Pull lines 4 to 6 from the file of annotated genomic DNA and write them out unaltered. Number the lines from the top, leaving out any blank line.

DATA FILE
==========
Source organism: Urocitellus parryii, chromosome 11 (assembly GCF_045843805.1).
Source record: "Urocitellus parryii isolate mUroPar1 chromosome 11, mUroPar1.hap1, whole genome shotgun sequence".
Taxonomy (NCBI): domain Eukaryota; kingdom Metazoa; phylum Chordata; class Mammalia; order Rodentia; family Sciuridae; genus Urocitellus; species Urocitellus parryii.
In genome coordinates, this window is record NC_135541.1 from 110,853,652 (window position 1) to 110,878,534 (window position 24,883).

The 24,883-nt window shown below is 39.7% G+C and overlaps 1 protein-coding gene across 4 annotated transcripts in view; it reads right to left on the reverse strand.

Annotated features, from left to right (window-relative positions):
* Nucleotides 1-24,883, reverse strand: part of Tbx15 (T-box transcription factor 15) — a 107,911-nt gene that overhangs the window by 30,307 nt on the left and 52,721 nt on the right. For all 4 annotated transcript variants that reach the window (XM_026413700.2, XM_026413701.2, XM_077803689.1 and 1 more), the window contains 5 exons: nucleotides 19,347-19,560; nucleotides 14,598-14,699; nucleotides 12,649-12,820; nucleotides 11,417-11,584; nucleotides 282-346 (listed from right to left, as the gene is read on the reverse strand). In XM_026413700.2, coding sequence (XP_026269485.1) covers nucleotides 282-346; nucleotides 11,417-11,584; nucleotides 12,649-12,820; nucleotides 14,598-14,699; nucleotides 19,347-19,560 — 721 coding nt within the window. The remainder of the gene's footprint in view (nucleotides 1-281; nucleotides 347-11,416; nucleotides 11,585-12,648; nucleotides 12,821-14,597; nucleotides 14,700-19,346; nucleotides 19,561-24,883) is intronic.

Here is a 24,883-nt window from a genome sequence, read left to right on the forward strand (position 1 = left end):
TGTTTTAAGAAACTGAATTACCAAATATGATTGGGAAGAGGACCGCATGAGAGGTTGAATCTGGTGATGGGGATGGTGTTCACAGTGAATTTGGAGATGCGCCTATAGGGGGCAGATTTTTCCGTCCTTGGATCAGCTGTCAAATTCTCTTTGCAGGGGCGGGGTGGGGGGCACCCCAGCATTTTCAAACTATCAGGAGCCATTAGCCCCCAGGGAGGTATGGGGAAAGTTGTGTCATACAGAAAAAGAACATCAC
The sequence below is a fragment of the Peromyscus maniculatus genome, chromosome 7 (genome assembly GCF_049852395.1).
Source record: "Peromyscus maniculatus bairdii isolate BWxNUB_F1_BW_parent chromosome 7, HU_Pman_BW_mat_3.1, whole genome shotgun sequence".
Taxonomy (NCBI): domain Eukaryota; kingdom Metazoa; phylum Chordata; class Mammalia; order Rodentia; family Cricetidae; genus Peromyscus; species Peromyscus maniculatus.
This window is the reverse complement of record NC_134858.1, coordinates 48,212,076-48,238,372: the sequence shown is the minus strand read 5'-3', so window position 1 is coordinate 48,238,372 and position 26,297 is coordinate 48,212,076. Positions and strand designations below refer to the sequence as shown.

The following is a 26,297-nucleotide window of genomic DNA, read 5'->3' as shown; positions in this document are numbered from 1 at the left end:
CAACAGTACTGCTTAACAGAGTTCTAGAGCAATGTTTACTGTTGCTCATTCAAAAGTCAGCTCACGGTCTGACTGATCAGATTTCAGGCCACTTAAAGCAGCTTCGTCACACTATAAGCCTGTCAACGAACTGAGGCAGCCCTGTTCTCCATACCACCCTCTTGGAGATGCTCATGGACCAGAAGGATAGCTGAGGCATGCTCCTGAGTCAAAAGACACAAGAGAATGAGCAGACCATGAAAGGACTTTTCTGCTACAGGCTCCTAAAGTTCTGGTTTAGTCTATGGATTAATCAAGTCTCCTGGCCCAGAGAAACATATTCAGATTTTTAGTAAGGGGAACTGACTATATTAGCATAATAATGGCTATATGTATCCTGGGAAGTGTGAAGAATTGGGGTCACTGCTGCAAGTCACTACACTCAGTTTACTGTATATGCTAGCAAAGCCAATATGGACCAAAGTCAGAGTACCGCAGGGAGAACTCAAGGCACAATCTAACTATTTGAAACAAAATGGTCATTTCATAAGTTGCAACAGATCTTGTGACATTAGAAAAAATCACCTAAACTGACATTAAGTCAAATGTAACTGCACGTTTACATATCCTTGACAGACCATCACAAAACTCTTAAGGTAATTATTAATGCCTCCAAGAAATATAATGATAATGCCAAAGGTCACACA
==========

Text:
In genome coordinates, this window is record NC_135541.1 from 110,853,652 (window position 1) to 110,878,534 (window position 24,883).

The 24,883-nt window shown below is 39.7% G+C and overlaps 1 protein-coding gene across 4 annotated transcripts in view; it reads right to left on the reverse strand.

Annotated features, from left to right (window-relative positions):